Kim Høltermand’s work has been featured twice on Empty Kingdom. His photography is stunning, reminiscent of a abandoned world of architectural masterpieces. Here’s his interview:
What was it like growing up in a family of artists? Your grandfather worked as an architect, much of your work features architecture, is there a connection there?
Having a father that draws and paints has had a big influence on me – as long as I can remember he always was an inspiration and I actually started drawing myself in my young years ending up working as a graphic designer. There’s definitely a connection even though I never got to meet my grandfather I can feel the creative blood that runs in our veins in our family.
How did you end up working a day job as a fingerprints expert for The Danish National Police? Do you have any good stories? Often times new perspectives and ideas can be generated from different and unique experiences, how has your work for the Police provided you with a new eye into photography?
My ex-father in law worked in the Police and it was through him I heard that they needed 2 new fingerprints experts. Having worked with graphic design that was my way in – and I have now been working there for 5 years. I have a lot of good stories but can’t tell any of them 😉 I think that my work in the fingerprint department have provided me with a new eye on details, patterns, lines etc. Things that sometimes shines through my work.
For your series ‘Deserted City’ many of the photos seem to be taken with a heavy fog. They come across as haunting, ghostly, what city did you take the photos in? What inspired the series, the name, the theme and the tone? What problems did you encounter shooting in the fog? What mistakes did you make that you will not make again?
The series was shot entirely in Copenhagen an early morning before the city woke up. I had this concept of a deserted city – empty of people. With empty streets just as if some kind of future apocalypse had happened and the viewer was the last person left. I often like this feeling of being isolated and alone. It has been a big inspiration in a lot of my work. Working in fog can be pretty intense – the moist and the wet weather really is though to work in.
You have to keep you equipment clean and when it comes to editing there can be a lot of noise in the pictures.
Your work, though much of it features manmade buildings, is almost entirely devoid of life. What is the reasoning for your avoidance of including people in your photographs? Taken together, your work could almost be a retrospective on some abandoned, alien world, how would you respond to the assertion that your work calls attention to how unnatural human buildings are? Are they devoid of human life because they are themselves such lifeless structures?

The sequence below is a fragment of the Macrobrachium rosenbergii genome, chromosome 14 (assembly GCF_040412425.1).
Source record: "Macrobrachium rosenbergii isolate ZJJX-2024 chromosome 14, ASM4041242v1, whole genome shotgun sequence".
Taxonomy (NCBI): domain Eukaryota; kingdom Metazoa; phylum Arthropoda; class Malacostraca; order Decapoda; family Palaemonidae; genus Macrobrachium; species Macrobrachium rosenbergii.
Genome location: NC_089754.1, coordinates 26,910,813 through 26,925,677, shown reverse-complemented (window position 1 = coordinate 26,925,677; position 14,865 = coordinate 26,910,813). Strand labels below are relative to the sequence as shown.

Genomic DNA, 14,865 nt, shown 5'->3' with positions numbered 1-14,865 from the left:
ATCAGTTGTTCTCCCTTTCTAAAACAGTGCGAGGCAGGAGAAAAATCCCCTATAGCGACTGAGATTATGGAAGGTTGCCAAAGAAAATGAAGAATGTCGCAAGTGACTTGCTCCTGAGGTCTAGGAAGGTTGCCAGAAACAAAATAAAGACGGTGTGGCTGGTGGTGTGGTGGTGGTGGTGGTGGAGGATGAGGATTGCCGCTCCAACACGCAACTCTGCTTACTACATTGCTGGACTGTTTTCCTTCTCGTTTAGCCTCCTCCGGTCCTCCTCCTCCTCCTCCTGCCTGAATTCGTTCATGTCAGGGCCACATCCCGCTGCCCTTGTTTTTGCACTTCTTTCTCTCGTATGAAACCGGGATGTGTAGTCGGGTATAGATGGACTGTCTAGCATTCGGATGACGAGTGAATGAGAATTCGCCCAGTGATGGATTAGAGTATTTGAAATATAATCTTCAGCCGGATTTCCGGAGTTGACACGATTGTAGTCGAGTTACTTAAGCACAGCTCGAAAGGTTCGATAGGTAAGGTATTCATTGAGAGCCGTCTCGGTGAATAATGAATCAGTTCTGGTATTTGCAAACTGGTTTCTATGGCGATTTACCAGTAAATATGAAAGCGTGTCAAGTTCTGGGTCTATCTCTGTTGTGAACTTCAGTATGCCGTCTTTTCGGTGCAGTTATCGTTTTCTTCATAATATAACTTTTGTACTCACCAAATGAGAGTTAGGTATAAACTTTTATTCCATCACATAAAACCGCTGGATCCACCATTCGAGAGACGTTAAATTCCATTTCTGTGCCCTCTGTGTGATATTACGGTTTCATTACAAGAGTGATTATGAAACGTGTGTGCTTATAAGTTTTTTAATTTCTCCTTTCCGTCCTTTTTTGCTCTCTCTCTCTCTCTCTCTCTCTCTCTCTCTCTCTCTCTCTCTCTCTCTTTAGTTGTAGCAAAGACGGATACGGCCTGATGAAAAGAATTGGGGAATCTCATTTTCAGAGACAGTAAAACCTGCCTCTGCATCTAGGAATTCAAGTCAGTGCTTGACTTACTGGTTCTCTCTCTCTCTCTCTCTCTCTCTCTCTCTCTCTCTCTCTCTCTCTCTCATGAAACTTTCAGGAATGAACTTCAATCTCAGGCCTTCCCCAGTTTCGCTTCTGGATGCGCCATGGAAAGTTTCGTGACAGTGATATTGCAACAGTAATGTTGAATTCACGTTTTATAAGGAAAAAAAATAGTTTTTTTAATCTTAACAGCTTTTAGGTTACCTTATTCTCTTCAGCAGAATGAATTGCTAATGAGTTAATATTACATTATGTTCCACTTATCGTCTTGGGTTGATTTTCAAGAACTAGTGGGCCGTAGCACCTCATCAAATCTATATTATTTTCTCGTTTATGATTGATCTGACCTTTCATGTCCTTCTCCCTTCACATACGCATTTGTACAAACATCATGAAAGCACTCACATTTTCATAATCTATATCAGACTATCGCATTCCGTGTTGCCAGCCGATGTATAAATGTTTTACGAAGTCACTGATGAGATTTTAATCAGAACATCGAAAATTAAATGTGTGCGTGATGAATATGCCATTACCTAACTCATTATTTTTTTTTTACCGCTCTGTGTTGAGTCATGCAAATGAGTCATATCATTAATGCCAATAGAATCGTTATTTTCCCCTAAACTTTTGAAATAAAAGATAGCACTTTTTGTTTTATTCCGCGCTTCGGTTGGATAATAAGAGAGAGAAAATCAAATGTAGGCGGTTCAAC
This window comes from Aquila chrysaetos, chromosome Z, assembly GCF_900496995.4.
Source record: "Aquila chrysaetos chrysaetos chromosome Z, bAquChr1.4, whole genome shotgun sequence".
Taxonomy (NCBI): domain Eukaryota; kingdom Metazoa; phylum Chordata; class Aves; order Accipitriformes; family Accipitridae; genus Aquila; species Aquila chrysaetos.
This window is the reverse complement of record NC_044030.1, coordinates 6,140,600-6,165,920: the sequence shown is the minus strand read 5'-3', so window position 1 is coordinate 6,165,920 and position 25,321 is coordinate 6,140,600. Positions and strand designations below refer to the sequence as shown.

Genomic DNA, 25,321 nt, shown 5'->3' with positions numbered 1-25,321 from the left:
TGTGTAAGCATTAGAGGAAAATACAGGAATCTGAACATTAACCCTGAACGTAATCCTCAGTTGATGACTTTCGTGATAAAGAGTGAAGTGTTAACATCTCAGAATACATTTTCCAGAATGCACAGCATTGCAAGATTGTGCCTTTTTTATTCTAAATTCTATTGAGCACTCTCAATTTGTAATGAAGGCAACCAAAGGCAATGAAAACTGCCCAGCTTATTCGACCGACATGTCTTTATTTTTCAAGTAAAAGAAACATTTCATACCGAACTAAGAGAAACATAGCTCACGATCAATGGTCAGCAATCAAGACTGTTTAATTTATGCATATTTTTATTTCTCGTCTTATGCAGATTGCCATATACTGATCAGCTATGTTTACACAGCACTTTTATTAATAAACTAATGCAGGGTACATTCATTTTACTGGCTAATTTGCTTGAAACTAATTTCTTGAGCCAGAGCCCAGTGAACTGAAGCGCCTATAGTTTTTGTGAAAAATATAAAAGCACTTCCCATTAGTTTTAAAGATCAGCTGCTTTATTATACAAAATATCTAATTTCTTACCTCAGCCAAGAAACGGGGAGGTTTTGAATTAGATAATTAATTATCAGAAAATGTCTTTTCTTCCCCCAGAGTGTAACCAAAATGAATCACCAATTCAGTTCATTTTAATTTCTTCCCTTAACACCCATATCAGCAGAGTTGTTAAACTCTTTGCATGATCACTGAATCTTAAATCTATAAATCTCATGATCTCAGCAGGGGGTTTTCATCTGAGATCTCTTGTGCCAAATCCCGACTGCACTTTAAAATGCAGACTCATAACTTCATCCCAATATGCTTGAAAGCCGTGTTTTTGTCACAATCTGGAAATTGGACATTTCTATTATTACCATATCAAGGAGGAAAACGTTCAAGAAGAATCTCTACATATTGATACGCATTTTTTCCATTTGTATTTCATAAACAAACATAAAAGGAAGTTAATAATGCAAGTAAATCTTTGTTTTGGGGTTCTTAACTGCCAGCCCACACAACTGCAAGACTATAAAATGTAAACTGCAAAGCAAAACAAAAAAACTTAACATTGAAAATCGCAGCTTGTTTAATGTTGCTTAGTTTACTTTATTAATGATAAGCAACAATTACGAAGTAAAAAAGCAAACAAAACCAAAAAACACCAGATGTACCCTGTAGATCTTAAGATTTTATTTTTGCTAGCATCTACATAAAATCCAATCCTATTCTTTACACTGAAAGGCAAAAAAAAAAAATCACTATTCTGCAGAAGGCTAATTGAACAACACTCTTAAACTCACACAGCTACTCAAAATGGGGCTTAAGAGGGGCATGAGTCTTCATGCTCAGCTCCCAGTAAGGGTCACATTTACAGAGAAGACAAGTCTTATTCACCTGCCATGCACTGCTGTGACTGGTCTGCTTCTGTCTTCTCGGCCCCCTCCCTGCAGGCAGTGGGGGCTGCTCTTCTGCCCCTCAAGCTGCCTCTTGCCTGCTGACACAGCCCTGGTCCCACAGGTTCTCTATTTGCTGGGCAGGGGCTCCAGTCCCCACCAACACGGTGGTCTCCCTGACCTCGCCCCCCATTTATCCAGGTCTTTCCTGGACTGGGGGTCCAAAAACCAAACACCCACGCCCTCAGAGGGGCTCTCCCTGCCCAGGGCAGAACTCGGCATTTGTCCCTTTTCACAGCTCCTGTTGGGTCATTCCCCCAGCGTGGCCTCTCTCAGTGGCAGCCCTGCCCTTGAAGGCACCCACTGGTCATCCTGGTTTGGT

As I mentioned before loneliness is a theme that I love to work with in my photography. I obviously am very good at capturing that mood of being isolated. It is exactly what I have in mind. An alien world without people. However I see the buildings I photograph as individuals themselves – people get in and out of them in the daytime and at the end of the day they stand there all by themselves – alone.
It is a place where people can go swimming. No the weather was way too cold that day.
With your photography of manmade structures you seem to accentuate the angles, the strict lines and corners. That emphasis is not nearly as present in your series on nature, admittedly it is said that right angles do not exist in nature. Does the form and consistency of human architecture strike you as a force in opposition to nature? Or should it be considered without regard for the natural world, as an idea of it’s own?
I just crave lines, curves, details, patterns and stuff like that. Things that capture my eye gets in to my work. I don’t think of it as different things or ideas. I just shoot what I feel inside.
How did your approach, the framing, the conceptualization and emotion behind the photographs for Reflections differ from that of Grundtvigs Church? How was your emotional response different at each location?
The inspiration for Reflections was that of sounds waves. The trees reflecting in the lake made them look like sound waves. I had this huge feeling of being alone at that lake. However I felt very small and humble standing inside Grundtvigs Church – that place makes even the biggest man feel small.
Right now a lot of things are happening in my life on the more personal level that has kickstarted my view on things. Having made my documentary “Outliers, Iceland. Vol.I” really was a peak performance and I am thinking of new concepts, series and other secret stuff to bring to my fans in the future. I’m pretty sure that you will see my work in a lot of new places in the future.